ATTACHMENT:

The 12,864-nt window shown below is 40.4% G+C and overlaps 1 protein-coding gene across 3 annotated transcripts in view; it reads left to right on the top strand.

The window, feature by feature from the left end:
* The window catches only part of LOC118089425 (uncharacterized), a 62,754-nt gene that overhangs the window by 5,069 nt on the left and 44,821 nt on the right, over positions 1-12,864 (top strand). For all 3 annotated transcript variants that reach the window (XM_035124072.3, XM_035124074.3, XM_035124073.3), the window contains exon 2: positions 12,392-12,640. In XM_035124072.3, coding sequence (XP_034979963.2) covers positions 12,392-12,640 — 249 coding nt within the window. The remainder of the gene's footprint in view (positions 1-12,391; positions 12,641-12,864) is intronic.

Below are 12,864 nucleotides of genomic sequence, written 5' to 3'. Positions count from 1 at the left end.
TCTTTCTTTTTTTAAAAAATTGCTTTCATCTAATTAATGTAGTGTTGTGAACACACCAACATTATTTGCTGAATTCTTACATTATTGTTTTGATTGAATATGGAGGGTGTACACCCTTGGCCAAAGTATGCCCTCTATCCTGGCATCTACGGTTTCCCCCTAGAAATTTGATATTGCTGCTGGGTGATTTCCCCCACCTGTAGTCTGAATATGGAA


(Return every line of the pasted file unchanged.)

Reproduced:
The 12,864-nt window shown below is 40.4% G+C and overlaps 1 protein-coding gene across 3 annotated transcripts in view; it reads left to right on the top strand.

The window, feature by feature from the left end:
* The window catches only part of LOC118089425 (uncharacterized), a 62,754-nt gene that overhangs the window by 5,069 nt on the left and 44,821 nt on the right, over positions 1-12,864 (top strand). For all 3 annotated transcript variants that reach the window (XM_035124072.3, XM_035124074.3, XM_035124073.3), the window contains exon 2: positions 12,392-12,640. In XM_035124072.3, coding sequence (XP_034979963.2) covers positions 12,392-12,640 — 249 coding nt within the window. The remainder of the gene's footprint in view (positions 1-12,391; positions 12,641-12,864) is intronic.

Below are 12,864 nucleotides of genomic sequence, written 5' to 3'. Positions count from 1 at the left end.
TCTTTCTTTTTTTAAAAAATTGCTTTCATCTAATTAATGTAGTGTTGTGAACACACCAACATTATTTGCTGAATTCTTACATTATTGTTTTGATTGAATATGGAGGGTGTACACCCTTGGCCAAAGTATGCCCTCTATCCTGGCATCTACGGTTTCCCCCTAGAAATTTGATATTGCTGCTGGGTGATTTCCCCCACCTGTAGTCTGAATATGGAA